I have written before about the inflation of claims in wireless technologies, and so I have to ask what these groups are talking about. There is nobody in the world today that is delivering wireless that comes close to meeting the 4G specification. That spec calls for the ability to deliver 100 Mbps to a moving vehicle and 1 Gbps to a stationary customer. What is being sold as 4G everywhere is significantly slower than those speeds.
For example, OpenSignal studies wireless speeds all over the world. In February 2014 they reported that the average speed of US 4G networks was only at 6.5 Mbps in the second half of 2013, down from 9.65 Mbps the year before. The US speeds have rebounded some in 2014, but even the fastest 4G networks, in Australia, average only 17 – 25 Mbps. That is a long way from 1 Gbps.
Moreover, there aren’t yet any specifications or standards for 5G, so these announcements mean nothing in since there is no 5G specification to shoot for. The process to create a worldwide 5G standard hasn’t even begun and the expectation is that a standard might be in place by 2020.
I am not even sure how much demand there is for faster wireless networks. It’s not coming from cellular data for smartphones. That business in the US has been growing about 20% per year, or doubling every five years and it’s expected to stay on that pace. New demand might come from the Internet of Things, from devices that want to use bandwidth from the cellular network. IoT usage of cellular networks is new and, for example, there are utilities now using cellular bandwidth to read meters. And while industry experts expect a huge increase in this machine-to-machine traffic by 2020 I’m not sure that it needs greater speeds.
The other thing we have to always remember with cellular traffic is that it handles only a tiny fraction of the total data used in the country today. Reports from Sandvine have shown that cellular traffic only carries about 1% of the total volume of data delivered to end users in the US today, and landline data usage is still growing faster than cellular data. This is probably due to the expensive data plans that cellular companies sell and which have taught customers to be frugal with smartphone data. But it’s also a function of the much slower speeds on 4G compared to many landline connections.
Another limiting factor on 4G, or 5G or any G getting faster is the way we allocate spectrum. In the US we dole out spectrum in tiny channels that were not designed to handle large data connections. Additionally, any given cell site is limited in the number of data connections that can be made at once.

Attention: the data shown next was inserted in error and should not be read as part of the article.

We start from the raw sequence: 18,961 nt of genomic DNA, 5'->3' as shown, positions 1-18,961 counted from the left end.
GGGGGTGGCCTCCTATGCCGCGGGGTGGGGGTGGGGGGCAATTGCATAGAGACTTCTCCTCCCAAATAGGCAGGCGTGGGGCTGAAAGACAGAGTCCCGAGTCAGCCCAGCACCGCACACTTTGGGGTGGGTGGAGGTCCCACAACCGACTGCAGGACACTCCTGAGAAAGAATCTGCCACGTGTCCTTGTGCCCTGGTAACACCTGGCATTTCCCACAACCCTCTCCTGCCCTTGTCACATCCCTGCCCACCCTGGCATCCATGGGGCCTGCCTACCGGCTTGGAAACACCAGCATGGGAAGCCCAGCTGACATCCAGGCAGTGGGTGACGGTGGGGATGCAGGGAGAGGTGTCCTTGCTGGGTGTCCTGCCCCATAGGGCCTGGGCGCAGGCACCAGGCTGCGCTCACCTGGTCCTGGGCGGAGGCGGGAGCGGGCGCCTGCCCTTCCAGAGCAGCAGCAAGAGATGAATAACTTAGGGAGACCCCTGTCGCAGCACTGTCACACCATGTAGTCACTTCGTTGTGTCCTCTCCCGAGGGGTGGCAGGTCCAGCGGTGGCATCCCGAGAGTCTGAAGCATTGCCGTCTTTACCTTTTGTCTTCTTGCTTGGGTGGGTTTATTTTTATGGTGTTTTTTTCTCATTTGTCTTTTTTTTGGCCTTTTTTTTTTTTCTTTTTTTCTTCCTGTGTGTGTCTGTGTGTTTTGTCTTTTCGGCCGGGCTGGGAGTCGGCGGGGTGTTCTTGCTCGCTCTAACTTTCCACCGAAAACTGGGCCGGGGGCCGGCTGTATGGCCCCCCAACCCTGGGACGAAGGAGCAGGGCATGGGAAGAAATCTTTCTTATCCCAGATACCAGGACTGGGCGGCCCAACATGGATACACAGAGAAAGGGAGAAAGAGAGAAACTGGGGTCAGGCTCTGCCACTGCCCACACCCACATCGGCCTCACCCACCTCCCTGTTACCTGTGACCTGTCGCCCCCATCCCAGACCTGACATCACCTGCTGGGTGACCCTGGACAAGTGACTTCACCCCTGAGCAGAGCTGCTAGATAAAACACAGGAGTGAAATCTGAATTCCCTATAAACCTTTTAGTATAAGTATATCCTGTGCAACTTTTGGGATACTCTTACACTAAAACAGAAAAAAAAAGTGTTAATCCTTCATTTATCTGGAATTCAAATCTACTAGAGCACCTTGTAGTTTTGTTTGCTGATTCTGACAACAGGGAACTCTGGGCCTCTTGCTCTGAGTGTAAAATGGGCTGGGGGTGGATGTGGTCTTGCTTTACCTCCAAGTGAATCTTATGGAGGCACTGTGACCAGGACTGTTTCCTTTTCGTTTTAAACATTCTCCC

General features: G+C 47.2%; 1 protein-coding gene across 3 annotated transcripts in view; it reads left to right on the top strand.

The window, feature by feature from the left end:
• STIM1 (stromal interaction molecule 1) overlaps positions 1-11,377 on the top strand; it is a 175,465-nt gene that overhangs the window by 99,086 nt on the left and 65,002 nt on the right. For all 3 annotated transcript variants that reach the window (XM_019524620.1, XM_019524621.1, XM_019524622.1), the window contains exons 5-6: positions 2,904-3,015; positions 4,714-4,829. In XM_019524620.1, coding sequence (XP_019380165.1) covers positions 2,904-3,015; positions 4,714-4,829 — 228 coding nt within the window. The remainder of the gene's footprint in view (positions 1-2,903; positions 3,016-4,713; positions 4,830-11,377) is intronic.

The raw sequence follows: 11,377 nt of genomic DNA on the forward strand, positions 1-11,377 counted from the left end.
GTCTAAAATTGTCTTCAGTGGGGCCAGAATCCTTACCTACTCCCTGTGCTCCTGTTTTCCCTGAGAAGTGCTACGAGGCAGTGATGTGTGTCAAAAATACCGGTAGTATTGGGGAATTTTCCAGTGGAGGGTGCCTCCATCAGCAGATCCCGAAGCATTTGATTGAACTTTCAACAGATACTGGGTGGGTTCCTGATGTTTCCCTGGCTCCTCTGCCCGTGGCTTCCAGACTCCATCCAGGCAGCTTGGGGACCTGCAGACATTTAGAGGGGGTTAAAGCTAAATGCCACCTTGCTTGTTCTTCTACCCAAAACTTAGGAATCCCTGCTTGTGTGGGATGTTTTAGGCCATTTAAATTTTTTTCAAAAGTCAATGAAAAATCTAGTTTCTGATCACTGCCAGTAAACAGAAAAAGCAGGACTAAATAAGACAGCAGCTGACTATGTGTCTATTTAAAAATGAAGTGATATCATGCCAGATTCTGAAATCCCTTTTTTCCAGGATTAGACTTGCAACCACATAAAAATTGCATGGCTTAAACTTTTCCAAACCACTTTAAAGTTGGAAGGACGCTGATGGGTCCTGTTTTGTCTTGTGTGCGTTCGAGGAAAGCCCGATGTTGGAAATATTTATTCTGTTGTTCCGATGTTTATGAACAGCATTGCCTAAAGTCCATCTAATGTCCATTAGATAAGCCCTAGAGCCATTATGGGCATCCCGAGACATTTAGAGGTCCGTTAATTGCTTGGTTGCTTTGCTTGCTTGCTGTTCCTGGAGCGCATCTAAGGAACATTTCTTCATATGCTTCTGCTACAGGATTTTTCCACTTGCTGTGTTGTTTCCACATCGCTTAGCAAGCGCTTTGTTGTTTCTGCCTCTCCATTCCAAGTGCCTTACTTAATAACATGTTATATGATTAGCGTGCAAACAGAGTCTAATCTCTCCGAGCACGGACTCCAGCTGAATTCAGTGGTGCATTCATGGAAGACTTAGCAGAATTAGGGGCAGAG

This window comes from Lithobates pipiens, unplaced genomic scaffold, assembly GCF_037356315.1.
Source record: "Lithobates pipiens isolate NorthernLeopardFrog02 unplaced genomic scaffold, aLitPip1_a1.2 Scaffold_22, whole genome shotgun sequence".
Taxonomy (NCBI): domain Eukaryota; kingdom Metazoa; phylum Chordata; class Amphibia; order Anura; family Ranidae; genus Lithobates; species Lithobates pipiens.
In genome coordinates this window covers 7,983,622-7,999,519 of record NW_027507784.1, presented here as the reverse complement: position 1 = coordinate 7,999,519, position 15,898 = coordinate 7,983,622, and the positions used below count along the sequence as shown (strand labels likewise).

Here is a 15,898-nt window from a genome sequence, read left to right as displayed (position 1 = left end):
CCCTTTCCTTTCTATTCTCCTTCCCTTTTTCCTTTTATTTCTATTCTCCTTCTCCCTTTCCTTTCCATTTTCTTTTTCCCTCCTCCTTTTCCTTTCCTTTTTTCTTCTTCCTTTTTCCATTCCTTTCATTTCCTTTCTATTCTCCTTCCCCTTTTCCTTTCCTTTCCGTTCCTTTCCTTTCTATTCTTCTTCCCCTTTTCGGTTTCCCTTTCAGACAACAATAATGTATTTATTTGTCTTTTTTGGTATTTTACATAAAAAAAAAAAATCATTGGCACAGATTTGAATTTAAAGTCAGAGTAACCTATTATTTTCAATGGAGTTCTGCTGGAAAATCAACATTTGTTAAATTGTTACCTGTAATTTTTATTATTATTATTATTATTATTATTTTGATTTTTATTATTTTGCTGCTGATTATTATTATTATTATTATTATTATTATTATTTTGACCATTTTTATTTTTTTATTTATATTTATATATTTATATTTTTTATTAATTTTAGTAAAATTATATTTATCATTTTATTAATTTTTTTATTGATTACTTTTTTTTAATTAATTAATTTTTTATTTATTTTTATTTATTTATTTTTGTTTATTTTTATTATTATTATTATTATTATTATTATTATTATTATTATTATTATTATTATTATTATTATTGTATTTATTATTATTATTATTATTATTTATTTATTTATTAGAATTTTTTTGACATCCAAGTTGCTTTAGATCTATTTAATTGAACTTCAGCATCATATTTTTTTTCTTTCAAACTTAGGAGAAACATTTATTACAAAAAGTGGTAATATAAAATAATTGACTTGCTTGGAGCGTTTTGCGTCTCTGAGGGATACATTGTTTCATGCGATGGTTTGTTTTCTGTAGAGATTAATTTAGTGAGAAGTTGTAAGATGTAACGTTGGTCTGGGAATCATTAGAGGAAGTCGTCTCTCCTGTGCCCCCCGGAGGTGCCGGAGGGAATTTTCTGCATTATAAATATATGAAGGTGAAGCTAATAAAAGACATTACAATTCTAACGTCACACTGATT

So I am completely skeptical about these announcements of upcoming 5G networks. I am still waiting for a cellular company to actually meet the 4G standard – what we are calling 4G today is really a souped of version of 3G technology. It’s very hard to foresee any breakthroughs by 2020 that will let cell sites routinely deliver the 1 Gbps that is promised by 4G. My guess is by the time that somebody does deliver 1 Gbps to a cellphone that the breakthrough is going to be marketed as 10G.
I don’t think that any of the groups that are promising 5G by 2020 are anticipating any major breakthroughs in cellphone technology. Instead the industry is constantly making tweaks and adjustments that boost cell speeds a little more each time. All of these technology boosts are significant and we all benefit as the cellular network gets faster. But the constant little tweaks are playing hell with handset makers and with cellular companies trying to keep the fastest technology at all of their cell sites.
We are not really going to get a handle on this until we have fully implemented software defined networking. That is going to happen when the large cell companies migrate all of the brains in their networks to a few hub cell sites that will service all of the cellular transmitters in their network. This means putting the brains of the cellphone network into the cloud so that making an update to the hub will update all of the cell sites in the network. AT&T and Verizon are both moving in that direction, but it might be a decade until we see a fully cloud-based cellular network.